Eugenics bill's future uncertain
Posted May 29, 2012
House Appropriations today approved H947, the Eugenics Compensation bill. But its future is looking more hazy by the day.
The bill was slipped onto the Appropriations agenda at the end of hours of debate over the budget bill.
With both Speaker Thom Tillis and House Majority Leader Skip Stam backing the bill as primary sponsors, you might expect their caucus to follow their lead. But several Republicans voiced skepticism about it.
Rep. John Blust, R-Guilford, questioned why the amount of the award was set at $50,000. Rep. Dale Folwell, R-Forsyth, expressed concern that lawyers or others "representing" the victims could get half the money.
Rep. Ric Killian, R-Mecklenburg, argued the measure could open the state to lawsuits from family members of victims made ineligible for compensation because they died before 2010. And Rep. G.L. Pridgen, R-Robeson, was worried that thousands of victims could come forward, costing the state hundreds of millions of dollars in future years. He suggested the state send the bill to a study committee to determine how many victims are still alive before deciding how much compensation to pay.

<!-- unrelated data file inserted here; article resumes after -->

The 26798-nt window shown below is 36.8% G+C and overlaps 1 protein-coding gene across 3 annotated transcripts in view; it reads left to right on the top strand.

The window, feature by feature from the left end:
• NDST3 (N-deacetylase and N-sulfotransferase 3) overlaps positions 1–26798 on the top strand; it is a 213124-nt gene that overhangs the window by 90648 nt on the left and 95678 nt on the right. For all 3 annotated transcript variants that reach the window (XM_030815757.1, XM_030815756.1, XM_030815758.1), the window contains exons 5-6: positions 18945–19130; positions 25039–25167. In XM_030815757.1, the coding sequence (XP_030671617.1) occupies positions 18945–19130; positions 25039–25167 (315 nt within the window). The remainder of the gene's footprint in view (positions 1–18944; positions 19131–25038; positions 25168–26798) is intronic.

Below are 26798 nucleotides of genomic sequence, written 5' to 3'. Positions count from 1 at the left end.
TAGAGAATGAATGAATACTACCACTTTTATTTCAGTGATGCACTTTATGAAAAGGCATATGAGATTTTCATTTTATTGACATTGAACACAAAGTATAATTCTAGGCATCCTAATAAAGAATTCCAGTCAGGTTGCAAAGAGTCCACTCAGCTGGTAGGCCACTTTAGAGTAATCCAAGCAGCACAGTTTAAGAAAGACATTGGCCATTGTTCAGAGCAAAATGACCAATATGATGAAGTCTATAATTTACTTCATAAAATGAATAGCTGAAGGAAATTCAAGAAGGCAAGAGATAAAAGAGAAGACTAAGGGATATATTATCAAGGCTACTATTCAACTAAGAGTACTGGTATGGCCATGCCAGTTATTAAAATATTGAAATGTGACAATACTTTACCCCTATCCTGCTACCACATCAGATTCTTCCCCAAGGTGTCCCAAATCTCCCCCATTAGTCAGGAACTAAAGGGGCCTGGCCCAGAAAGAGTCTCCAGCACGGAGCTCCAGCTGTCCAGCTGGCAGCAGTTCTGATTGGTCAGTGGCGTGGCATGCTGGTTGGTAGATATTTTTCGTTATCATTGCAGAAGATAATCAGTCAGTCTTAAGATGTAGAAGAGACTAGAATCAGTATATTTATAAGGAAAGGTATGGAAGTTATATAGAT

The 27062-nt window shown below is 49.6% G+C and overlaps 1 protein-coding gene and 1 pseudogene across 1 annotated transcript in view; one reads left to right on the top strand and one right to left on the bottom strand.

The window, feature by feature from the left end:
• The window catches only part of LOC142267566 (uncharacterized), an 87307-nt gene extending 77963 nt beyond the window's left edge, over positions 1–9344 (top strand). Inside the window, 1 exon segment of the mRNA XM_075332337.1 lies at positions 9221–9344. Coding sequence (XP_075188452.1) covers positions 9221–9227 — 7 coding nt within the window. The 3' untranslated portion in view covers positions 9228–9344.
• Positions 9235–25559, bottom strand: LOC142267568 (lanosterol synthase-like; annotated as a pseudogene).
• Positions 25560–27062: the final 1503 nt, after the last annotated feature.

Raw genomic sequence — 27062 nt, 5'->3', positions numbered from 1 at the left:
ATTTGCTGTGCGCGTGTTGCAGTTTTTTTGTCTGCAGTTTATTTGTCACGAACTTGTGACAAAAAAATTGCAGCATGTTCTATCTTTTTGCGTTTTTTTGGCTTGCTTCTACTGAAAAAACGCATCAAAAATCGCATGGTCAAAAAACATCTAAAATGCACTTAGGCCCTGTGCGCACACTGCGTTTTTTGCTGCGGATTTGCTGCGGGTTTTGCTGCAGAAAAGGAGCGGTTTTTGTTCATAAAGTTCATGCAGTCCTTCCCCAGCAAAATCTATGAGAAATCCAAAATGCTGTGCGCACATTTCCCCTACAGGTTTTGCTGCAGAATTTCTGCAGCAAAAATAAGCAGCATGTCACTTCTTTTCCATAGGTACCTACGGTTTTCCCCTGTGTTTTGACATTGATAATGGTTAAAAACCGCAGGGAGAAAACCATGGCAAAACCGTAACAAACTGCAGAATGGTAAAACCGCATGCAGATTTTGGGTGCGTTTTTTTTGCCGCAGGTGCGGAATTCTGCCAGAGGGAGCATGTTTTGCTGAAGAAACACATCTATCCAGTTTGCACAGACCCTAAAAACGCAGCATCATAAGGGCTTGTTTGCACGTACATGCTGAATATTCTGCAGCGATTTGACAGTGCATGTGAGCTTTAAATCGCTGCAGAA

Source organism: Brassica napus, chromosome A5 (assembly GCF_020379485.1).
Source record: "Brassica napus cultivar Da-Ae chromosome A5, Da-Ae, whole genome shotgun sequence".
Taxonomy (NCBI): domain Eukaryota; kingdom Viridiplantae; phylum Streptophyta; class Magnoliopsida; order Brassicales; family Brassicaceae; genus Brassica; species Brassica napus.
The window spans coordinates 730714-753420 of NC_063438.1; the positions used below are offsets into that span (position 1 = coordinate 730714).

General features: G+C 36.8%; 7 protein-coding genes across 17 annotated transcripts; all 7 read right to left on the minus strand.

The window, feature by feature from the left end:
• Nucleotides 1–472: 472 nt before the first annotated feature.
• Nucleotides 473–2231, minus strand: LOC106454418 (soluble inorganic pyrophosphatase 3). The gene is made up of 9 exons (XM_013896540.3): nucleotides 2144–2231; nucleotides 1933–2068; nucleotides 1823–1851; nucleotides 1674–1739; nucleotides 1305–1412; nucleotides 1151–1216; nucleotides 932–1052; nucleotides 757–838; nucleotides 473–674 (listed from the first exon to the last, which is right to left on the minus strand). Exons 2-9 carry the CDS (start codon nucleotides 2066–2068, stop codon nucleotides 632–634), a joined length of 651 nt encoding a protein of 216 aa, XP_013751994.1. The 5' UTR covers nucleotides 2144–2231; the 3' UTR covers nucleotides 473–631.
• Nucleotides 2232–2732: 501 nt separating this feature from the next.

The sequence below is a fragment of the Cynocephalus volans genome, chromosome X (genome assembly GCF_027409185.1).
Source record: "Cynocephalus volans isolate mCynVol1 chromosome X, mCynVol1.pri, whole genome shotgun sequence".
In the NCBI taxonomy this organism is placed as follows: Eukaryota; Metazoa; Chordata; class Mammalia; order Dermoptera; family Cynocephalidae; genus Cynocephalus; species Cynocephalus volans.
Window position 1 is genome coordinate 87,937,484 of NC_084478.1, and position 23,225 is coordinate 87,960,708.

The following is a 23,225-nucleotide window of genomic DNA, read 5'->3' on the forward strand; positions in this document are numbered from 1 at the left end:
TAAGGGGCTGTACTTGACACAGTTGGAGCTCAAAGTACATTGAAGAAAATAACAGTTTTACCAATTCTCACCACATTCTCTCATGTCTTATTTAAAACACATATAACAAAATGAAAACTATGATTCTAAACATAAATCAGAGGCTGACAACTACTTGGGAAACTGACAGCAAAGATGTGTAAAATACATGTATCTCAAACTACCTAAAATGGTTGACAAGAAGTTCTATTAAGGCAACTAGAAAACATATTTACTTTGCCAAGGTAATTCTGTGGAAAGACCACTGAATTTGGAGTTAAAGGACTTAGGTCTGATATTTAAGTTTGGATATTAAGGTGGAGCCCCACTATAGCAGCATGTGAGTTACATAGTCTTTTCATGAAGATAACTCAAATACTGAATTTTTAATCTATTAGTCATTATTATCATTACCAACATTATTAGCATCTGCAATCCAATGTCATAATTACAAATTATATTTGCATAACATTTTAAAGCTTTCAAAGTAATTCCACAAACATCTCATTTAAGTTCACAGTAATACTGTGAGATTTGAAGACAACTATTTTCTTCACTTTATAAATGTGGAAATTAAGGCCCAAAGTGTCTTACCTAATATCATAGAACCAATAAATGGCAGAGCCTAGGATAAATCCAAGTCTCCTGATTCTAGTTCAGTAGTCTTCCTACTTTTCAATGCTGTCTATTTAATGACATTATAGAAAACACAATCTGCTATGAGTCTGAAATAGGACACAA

Stam, R-Wake, and Rep. Earline Parmon, D-Forsyth, answered each query. But the vote to approve the bill wasn't unanimous.
Just last week, Tillis and Stam held a press conference to emphasize their support for the measure after another member of their caucus, Rep. George Cleveland, R-Onslow, brought victims and their families to angry tears by arguing against the measure in House Judiciary.
The bill hasn't yet been calendared for a floor vote in the House. Even if it passes, it may run into trouble across the hall. The Senate companion bill has just one Republican sponsor, Fletcher Hartsell, R-Cabarrus.
Asked about his caucus's support for the measure today, Senate Leader Phil Berger was noncommittal.
"I couldn't tell you whether or not the votes exist to pass a bill similar to the one that came out of the house committee," Berger said.
Rumors circulated last week that the bill might be used as a bargaining chip in budget negotiations. Tillis pledged that would not happen in the House.